APPOINTMENT OF COUNSEL
Opinion No. 83 (1986)
QUESTION: Would a judge violate the Code of Judicial Conduct by
appointing an attorney to represent indigent, if the attorney is an employee of a law firm
consisting of the judge's father, brother, and the attorney receiving the appointments?
All fees paid to the attorney for the judicial appointments would benefit the law firm.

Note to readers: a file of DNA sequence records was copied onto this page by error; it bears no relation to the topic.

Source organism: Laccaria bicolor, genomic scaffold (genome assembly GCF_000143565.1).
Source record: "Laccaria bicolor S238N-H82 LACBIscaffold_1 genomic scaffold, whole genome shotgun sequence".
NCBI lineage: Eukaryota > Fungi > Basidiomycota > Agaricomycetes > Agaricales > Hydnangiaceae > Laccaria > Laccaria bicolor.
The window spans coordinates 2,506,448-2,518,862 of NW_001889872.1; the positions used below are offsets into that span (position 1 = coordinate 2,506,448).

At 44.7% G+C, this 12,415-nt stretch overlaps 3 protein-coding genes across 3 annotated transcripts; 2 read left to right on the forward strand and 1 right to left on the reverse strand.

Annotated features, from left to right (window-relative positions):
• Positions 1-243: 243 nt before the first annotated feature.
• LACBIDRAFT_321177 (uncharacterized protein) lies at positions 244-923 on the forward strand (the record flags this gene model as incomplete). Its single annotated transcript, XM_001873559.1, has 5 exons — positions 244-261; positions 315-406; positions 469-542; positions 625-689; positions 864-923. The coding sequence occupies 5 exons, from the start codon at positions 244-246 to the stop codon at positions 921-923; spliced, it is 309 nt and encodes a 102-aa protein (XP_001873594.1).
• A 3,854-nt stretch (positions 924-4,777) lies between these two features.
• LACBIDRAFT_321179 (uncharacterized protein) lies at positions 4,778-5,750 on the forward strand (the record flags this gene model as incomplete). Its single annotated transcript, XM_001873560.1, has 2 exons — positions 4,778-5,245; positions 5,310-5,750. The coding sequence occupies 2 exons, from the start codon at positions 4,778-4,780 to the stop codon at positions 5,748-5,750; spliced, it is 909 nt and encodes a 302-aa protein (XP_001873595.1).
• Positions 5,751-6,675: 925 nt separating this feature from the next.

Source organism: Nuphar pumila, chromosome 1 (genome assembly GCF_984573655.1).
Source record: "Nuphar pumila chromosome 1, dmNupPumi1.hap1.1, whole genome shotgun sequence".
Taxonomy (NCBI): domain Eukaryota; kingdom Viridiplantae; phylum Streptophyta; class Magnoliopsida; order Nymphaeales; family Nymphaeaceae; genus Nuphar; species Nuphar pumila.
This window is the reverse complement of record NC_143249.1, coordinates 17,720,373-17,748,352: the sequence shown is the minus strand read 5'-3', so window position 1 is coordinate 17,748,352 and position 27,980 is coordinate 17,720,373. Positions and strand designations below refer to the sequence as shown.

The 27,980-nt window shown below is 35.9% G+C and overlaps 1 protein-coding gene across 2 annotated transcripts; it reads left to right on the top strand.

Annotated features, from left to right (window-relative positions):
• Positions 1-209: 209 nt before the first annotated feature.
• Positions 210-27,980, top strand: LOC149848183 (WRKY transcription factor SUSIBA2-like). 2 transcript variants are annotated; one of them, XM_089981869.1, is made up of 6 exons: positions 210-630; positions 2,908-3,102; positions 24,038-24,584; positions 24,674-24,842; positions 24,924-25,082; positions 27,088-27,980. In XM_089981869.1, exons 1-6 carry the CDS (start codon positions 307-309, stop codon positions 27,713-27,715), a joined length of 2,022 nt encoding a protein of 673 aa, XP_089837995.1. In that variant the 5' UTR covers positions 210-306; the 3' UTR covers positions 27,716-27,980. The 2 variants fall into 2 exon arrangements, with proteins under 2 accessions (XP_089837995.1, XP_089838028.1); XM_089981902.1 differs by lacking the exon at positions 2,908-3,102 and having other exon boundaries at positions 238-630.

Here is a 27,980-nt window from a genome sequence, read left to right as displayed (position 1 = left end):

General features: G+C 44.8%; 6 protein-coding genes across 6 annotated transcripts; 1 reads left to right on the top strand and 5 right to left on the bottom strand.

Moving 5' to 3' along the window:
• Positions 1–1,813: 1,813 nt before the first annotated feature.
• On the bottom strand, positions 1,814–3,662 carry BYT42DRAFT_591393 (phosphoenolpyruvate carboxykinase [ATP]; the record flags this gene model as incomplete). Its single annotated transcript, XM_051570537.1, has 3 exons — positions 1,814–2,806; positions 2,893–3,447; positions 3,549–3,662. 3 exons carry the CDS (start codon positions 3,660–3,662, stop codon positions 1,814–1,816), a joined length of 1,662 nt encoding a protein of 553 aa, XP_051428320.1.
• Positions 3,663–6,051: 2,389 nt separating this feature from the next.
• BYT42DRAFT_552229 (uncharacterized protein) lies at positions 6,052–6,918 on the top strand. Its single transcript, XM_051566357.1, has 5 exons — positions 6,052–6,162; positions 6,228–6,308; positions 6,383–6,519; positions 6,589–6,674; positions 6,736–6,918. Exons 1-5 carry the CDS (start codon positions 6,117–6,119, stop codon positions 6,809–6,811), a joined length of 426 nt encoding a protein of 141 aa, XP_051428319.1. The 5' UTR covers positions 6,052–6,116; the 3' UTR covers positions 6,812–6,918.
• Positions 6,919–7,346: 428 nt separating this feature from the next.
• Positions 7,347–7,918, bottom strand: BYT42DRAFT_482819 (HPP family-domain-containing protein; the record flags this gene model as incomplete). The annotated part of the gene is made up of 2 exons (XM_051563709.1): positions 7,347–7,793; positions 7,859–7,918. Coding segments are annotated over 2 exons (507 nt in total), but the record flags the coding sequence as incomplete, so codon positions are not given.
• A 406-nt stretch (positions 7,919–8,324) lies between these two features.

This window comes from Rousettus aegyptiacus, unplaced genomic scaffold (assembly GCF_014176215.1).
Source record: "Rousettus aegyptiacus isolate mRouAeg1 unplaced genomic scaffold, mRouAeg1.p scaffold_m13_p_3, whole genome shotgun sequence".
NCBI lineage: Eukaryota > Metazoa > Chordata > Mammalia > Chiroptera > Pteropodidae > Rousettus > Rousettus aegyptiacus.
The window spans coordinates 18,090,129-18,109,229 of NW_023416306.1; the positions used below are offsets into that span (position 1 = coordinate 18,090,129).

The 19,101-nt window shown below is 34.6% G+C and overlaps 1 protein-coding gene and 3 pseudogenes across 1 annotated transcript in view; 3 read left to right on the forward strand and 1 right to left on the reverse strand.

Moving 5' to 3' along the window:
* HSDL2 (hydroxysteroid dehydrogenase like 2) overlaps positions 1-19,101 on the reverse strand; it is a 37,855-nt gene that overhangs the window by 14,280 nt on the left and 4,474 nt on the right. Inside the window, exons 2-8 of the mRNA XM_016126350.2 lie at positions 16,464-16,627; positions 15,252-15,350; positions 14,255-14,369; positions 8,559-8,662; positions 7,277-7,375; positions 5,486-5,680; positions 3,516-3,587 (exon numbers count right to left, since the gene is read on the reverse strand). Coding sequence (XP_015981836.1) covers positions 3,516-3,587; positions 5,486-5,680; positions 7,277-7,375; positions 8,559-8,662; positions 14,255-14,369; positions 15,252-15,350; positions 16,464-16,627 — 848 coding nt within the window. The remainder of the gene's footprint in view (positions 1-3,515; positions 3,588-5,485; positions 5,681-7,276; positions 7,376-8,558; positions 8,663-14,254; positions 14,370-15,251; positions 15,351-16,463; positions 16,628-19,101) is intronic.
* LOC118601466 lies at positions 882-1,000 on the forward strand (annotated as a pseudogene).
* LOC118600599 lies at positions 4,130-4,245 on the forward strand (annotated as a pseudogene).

ANSWER: Canon 3B(4) states in pertinent part as follows: "[A judge shall] exercise his [or her] power of appointment only on the basis of merit, avoiding nepotism and favoritism. [A judge shall] not approve compensation of appointees beyond the fair value of services rendered." Although the appointment of a father's or brother's employee would not be nepotism, such action would indirectly accomplish that which cannot be done directly. It violates the spirit of Canon 3B(4) and could be considered favoritism. Canon 2 states that a judge should avoid impropriety and the appearance of impropriety in all of his activities. Your committee is of the opinion that judicial appointments made under the factual situation posed would violate the Code of Judicial Conduct.